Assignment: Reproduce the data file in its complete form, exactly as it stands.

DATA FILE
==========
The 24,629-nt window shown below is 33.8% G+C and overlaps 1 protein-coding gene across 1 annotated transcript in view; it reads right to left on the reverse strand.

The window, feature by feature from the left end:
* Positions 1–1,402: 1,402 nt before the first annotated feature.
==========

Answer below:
The 24,629-nt window shown below is 33.8% G+C and overlaps 1 protein-coding gene across 1 annotated transcript in view; it reads right to left on the reverse strand.

The window, feature by feature from the left end:
* Positions 1–1,402: 1,402 nt before the first annotated feature.